4/29/2016 - "Car Buying” Scam Involving Overpayment
Darien Police Department
Date: April 29, 2016
Re: “Car Buying” Scam Involving Overpayment
Issued by: Det. Sgt. Jeremiah P. Marron Jr.
Public Information Officer
Routine Calls: 203-662-5300
For Immediate Release
The Darien Police Department would like to warn residents about a scam that is targeting those attempting to legitimately sell a vehicle using various online services.
When it comes time to buy a car, consumers are more empowered than ever thanks in large part to the Internet and its offerings of car reviews, online vehicle history reports, detailed car listings, and more. The Internet has also, unfortunately, given scammers a new venue to find auto buying and selling victims.
Recently a Darien resident advertised a vehicle for sale online, and once a buyer was located and a deal was reached, a check was mailed for almost twice the amount of the agreed price. The buyer (scammer) sent instructions that the overpayment was to be given to the “transport service” that would be picking up the car. Thankfully our “would-be victim” saw this as a red flag. Here is how it works:
The overpayment scam:
A legitimate seller posts a car for sale. He or she is then contacted by a prospective “buyer” (really a scammer) who offers to send a cashier’s check immediately plus additional funds to cover shipment of the car overseas. When the check arrives, the seller is instructed to deposit it and wire the overage to the “shipper.” When this is done and the wire transfer picked up, the “buyer” breaks contact and the seller is left on the hook to their bank for the fraudulent check and the missing funds.
How to avoid car buying and selling scams:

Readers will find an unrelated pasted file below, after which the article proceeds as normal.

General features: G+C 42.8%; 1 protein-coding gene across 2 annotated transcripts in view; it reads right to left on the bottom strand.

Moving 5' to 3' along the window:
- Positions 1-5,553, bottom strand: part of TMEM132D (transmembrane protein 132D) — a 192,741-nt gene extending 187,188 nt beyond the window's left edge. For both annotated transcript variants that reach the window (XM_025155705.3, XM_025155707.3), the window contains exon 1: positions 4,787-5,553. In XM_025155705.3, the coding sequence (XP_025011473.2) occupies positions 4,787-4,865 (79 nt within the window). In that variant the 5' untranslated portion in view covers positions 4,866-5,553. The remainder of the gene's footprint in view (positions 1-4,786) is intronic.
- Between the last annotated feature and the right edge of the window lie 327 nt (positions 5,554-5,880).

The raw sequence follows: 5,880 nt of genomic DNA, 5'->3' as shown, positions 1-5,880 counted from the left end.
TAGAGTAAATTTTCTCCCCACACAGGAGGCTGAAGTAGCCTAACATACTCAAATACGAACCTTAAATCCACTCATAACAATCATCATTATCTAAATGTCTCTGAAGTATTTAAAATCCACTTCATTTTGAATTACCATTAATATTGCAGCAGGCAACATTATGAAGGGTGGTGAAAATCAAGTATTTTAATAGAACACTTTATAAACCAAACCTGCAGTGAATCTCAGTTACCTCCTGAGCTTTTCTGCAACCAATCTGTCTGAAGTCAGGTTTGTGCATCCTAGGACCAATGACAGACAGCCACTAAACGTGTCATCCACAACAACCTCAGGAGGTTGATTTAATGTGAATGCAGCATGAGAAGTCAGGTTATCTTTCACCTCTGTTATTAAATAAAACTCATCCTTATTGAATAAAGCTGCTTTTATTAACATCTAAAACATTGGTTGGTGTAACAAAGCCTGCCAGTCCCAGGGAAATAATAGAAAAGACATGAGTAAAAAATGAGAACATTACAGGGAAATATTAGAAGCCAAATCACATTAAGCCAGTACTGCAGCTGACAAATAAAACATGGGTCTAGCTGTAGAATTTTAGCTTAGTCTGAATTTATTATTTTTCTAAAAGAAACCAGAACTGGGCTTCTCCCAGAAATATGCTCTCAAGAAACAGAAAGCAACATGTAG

• NEVER wire money or use a bank-to-bank transfer in a transaction.
• ALWAYS try to deal locally when buying or selling an automobile or other high-value merchandise
• DO NOT sell or buy a car from someone who is unable or unwilling to meet you face to face.
• WAIT until a check (personal, cashier’s, certified, or otherwise) has cleared the bank to transfer title or the car itself. Funds being made available by a bank DOES NOT mean the check is not counterfeit. Clearing a check can take days or weeks depending on the financial institutions involved. Check with your bank about their particular processes for clearing checks.
• NEVER trust a seller or buyer who says that the transaction is GUARANTEED by eBay, Craigslist, PayPal, or other online marketplace. These sites explicitly DO NOT guarantee that people using their services are legitimate.
• BEWARE sellers or buyers who want to conclude a transaction as quickly as possible. Scammers want to get your money before you have time to think or have a professional examine the deal.
• CALL the buyer or seller to establish phone contact. If the buyer or seller seems to neglect details agreed to via e-mail or is unable to answer questions about their location or the location of the automobile in question, it is likely to be a scam.
• ALWAYS trust your gut. If a deal feels “fishy” or sounds too good to be true, it probably is. Plenty of people use online classified ads to buy and sell cars every day. The vast majority of these transactions are legitimate and go smoothly. Losing out on a “great” deal in order to work with someone you trust could save you big in avoiding a possible scam.
Be Smart. Be Safe.
Issued 1330 hrs.